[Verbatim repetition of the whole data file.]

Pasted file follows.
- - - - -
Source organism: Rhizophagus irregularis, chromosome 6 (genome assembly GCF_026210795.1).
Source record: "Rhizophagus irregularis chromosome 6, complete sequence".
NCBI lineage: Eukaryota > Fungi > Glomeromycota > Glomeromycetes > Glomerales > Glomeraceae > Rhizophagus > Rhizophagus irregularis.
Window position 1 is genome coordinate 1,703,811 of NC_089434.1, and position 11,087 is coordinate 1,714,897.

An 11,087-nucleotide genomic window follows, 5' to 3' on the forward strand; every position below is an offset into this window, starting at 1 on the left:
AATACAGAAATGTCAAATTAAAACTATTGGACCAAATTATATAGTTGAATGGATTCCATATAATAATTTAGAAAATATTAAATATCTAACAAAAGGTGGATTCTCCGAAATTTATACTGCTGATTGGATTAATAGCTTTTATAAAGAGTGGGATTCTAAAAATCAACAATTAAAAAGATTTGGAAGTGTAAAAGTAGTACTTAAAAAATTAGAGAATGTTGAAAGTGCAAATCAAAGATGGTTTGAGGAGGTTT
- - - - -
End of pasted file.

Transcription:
Source organism: Rhizophagus irregularis, chromosome 6 (genome assembly GCF_026210795.1).
Source record: "Rhizophagus irregularis chromosome 6, complete sequence".
NCBI lineage: Eukaryota > Fungi > Glomeromycota > Glomeromycetes > Glomerales > Glomeraceae > Rhizophagus > Rhizophagus irregularis.
Window position 1 is genome coordinate 1,703,811 of NC_089434.1, and position 11,087 is coordinate 1,714,897.

An 11,087-nucleotide genomic window follows, 5' to 3' on the forward strand; every position below is an offset into this window, starting at 1 on the left:
AATACAGAAATGTCAAATTAAAACTATTGGACCAAATTATATAGTTGAATGGATTCCATATAATAATTTAGAAAATATTAAATATCTAACAAAAGGTGGATTCTCCGAAATTTATACTGCTGATTGGATTAATAGCTTTTATAAAGAGTGGGATTCTAAAAATCAACAATTAAAAAGATTTGGAAGTGTAAAAGTAGTACTTAAAAAATTAGAGAATGTTGAAAGTGCAAATCAAAGATGGTTTGAGGAGGTTT